• build on their own and others’ discoveries to generate new ideas;
  • explain their process;
  • express opinions about the works; 
  • support their ideas with evidence found in the works.


​Have students:

  • add to a large sheet of mural paper over a few weeks until they have filled it with interesting and varied oil pastel techniques;
  • pretend their experimental paper has become a giant landscape and they have fallen into it;
  • write a story about what they see and how they travel throughout this new land;
  • create small, cut-out figures of themselves and place them on the landscape.


  1. Place students in groups so they can share the oil pastels.
  2. Spread newspaper on tables for easy clean up.
  3. Provide paper towel and toothpicks for each student/group.
  4. Make a sample.


  1. Explain what oil pastels are:
    drawing tools like a crayon and chalk pastel combined
    - the pigment is mixed with an oil and wax binder that doesn't dry in the air
    - eventually they do harden, but it takes a long time so pictures made with oil pastels always seem a bit oily to touch
    - oil pastels can be used in a lot of different ways.
  2. Ask how many students have used oil pastels before, and what they have made with them. 
  3. If students have experience with oil pastels ask them to demonstrate a technique they have learned.
  4. Explain that today's class is for experimenting with the oil pastels so students will have an idea how to get the most out of them.
    - it's a time to play with ideas and see what happens
  5. Introduce the challenge.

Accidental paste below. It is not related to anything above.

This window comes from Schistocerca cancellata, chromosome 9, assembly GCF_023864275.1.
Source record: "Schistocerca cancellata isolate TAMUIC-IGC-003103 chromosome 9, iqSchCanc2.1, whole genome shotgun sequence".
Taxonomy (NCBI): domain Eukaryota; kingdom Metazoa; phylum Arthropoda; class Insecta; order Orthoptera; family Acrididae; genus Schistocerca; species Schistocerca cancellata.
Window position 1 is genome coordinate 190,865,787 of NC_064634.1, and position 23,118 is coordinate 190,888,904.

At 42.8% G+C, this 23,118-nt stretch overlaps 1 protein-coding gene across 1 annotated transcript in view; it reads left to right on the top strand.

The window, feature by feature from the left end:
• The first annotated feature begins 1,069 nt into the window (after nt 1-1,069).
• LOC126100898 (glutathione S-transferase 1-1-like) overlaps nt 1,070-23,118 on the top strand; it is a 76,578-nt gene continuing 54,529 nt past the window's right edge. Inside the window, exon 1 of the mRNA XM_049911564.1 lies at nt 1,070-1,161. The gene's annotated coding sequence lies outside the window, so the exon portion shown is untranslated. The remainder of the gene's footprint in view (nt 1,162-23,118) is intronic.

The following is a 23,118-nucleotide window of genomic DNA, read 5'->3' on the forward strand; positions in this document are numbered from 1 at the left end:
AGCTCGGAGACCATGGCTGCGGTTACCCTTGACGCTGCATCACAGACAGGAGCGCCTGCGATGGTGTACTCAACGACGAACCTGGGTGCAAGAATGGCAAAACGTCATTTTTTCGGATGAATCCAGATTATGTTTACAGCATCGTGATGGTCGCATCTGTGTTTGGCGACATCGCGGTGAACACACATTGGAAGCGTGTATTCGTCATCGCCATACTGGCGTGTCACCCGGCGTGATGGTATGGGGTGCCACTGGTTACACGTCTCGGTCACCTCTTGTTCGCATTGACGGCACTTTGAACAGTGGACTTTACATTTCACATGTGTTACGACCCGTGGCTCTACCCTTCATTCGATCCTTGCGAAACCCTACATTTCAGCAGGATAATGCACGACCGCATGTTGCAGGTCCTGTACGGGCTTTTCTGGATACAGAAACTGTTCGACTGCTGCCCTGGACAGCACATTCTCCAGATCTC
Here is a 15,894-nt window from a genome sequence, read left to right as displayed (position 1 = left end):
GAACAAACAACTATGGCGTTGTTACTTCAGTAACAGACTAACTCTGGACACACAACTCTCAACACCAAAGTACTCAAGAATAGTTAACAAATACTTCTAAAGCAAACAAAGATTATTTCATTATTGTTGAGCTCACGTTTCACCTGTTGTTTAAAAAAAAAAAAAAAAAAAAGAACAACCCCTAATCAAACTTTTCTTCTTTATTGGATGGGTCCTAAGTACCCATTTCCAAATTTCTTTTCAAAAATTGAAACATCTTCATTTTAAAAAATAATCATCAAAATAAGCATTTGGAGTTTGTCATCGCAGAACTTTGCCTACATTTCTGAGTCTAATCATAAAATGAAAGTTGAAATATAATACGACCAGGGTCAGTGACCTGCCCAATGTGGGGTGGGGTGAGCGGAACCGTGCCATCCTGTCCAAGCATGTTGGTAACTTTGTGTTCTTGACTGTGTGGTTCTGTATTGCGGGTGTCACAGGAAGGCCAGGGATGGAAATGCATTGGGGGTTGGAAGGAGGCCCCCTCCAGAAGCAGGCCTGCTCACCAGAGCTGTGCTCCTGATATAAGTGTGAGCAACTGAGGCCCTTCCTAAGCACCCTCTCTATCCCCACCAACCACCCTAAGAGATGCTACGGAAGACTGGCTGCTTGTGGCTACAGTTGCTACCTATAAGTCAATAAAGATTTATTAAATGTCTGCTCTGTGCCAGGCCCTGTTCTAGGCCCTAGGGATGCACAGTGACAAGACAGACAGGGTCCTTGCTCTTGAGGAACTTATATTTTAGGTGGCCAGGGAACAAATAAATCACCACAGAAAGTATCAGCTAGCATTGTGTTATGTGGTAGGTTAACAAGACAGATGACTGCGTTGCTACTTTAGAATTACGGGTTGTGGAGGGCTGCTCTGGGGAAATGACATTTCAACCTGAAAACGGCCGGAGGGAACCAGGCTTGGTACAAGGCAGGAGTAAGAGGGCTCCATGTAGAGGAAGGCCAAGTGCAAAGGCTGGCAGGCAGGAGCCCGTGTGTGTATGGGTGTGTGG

The Challenge

  1. Create interesting effects using oil pastels in at least 10 different ways.
  2. Push yourself to generate new ideas.
  3. Fill the entire page with colour and techniques.
  4. Explain your process.
  5. Express opinions about your own and others' works. 
  6. Support your ideas with evidence found in the works.

The Process

  1. Make sure everyone understands the challenge.
  2. Establish success criteria with your students. For example,
    I know I am successful when I have:
    - created interesting effects with oil pastels
    - used oil pastels in 10 different ways
    - filled the page with colour

    - explained what I did
    - kept the paper in good condition
  3. Guide students through the steps outlined in this lesson plan.
  4. Observe students as they work. 
  5. Provide individual assistance and encouragement.


  1. Have students work in pairs or small groups.
  2. Ask them to:
    - compare the experiments and describe to each other what they did to get certain effects
    - describe feelings the works evoke
    challenges they may have had and how they solved them
    - discuss how doing these experiments might help them if they were creating a picture
     of something
  3. Ask them to tell how they felt about doing this project.



  1. Observe students as they work – thoughtful focus, discriminating, seeking more information, elaborating, experimenting
  2. Observe students as they discuss the experiments – active listening, insightful contributions, supporting ideas with evidence found in the artwork and from personal experience.
  3. Use a checklist to track progress. (Download - OilPastels_tracking.pdf)
  4. Have students use the self-assessment form to evaluate their work. (Downloads - OilPastels_self-assessment.pdf, or OilPastelsPrimary_self-assessment.pdf)